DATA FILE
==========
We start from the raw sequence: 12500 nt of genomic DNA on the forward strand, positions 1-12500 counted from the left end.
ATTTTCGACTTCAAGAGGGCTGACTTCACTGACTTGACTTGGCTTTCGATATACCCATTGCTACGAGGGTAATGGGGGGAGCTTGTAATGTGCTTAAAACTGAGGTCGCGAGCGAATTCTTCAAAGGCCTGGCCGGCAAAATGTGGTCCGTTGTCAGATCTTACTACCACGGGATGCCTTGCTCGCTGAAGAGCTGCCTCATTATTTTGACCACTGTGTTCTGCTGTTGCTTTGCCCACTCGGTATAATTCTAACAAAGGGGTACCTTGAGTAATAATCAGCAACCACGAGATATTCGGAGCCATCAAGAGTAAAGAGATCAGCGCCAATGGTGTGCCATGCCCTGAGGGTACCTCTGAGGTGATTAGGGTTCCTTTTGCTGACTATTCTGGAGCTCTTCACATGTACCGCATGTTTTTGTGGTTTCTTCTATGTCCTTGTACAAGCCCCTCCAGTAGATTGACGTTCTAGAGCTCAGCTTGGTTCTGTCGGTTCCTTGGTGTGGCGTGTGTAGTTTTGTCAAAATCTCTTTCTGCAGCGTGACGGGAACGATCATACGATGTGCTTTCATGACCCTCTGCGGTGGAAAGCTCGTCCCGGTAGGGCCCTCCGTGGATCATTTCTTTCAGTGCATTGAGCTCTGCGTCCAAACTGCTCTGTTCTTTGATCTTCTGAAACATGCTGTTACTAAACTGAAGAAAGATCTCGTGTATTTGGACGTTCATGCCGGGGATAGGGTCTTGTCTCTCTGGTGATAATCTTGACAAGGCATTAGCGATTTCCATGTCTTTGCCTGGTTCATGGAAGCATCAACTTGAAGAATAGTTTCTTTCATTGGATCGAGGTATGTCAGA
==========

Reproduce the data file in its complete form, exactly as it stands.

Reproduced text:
We start from the raw sequence: 12500 nt of genomic DNA on the forward strand, positions 1-12500 counted from the left end.
ATTTTCGACTTCAAGAGGGCTGACTTCACTGACTTGACTTGGCTTTCGATATACCCATTGCTACGAGGGTAATGGGGGGAGCTTGTAATGTGCTTAAAACTGAGGTCGCGAGCGAATTCTTCAAAGGCCTGGCCGGCAAAATGTGGTCCGTTGTCAGATCTTACTACCACGGGATGCCTTGCTCGCTGAAGAGCTGCCTCATTATTTTGACCACTGTGTTCTGCTGTTGCTTTGCCCACTCGGTATAATTCTAACAAAGGGGTACCTTGAGTAATAATCAGCAACCACGAGATATTCGGAGCCATCAAGAGTAAAGAGATCAGCGCCAATGGTGTGCCATGCCCTGAGGGTACCTCTGAGGTGATTAGGGTTCCTTTTGCTGACTATTCTGGAGCTCTTCACATGTACCGCATGTTTTTGTGGTTTCTTCTATGTCCTTGTACAAGCCCCTCCAGTAGATTGACGTTCTAGAGCTCAGCTTGGTTCTGTCGGTTCCTTGGTGTGGCGTGTGTAGTTTTGTCAAAATCTCTTTCTGCAGCGTGACGGGAACGATCATACGATGTGCTTTCATGACCCTCTGCGGTGGAAAGCTCGTCCCGGTAGGGCCCTCCGTGGATCATTTCTTTCAGTGCATTGAGCTCTGCGTCCAAACTGCTCTGTTCTTTGATCTTCTGAAACATGCTGTTACTAAACTGAAGAAAGATCTCGTGTATTTGGACGTTCATGCCGGGGATAGGGTCTTGTCTCTCTGGTGATAATCTTGACAAGGCATTAGCGATTTCCATGTCTTTGCCTGGTTCATGGAAGCATCAACTTGAAGAATAGTTTCTTTCATTGGATCGAGGTATGTCAGA